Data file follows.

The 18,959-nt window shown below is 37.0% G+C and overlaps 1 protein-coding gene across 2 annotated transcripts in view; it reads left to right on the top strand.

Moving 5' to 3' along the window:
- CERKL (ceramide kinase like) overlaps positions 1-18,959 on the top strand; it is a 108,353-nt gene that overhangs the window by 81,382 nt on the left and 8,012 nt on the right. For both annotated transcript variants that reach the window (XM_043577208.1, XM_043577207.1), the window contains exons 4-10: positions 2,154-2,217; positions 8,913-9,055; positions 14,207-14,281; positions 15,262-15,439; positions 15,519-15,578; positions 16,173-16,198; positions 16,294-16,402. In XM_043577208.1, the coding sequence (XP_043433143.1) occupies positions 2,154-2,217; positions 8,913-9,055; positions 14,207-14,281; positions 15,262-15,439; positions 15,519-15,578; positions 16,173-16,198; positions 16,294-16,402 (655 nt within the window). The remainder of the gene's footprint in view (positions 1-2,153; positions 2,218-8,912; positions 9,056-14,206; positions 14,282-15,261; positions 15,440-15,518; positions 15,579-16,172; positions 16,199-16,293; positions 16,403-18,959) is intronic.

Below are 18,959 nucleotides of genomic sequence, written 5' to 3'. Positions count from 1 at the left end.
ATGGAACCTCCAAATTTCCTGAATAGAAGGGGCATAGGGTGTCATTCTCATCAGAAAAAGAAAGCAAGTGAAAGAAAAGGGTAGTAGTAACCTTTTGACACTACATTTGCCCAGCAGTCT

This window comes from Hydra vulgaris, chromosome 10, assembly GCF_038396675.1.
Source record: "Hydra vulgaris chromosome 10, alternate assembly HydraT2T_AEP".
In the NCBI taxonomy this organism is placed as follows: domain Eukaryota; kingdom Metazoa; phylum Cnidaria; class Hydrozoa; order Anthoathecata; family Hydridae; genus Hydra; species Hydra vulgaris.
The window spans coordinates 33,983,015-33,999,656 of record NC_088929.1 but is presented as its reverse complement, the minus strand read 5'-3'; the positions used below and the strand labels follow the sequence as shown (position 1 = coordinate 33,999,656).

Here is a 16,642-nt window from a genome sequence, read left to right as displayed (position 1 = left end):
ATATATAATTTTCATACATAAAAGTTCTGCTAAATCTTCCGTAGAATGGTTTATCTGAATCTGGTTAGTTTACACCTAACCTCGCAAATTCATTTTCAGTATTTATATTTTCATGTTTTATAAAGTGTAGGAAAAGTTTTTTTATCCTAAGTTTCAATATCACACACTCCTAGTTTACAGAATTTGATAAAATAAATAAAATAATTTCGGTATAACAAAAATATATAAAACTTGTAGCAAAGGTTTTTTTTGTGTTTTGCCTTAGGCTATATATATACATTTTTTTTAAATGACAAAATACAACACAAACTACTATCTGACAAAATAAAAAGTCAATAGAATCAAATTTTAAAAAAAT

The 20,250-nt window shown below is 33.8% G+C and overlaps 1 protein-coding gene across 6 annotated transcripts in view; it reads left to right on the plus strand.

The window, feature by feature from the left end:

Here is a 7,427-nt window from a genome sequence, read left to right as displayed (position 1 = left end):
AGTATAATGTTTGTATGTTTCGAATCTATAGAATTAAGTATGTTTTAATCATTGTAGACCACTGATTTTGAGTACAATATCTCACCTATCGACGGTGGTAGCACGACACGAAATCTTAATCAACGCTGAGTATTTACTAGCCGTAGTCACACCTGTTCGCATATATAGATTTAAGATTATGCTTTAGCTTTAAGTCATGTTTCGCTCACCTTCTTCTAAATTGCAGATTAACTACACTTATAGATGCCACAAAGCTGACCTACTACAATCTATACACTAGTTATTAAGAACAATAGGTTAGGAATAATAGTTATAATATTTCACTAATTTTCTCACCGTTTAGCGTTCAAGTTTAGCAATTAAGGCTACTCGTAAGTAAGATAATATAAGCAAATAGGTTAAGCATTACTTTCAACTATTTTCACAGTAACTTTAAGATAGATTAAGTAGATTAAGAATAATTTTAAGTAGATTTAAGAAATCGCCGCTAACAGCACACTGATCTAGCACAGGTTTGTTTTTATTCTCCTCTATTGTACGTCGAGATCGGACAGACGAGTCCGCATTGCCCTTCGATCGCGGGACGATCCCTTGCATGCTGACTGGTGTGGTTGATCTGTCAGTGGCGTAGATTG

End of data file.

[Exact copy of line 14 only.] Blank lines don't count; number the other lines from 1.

Here is a 7,427-nt window from a genome sequence, read left to right as displayed (position 1 = left end):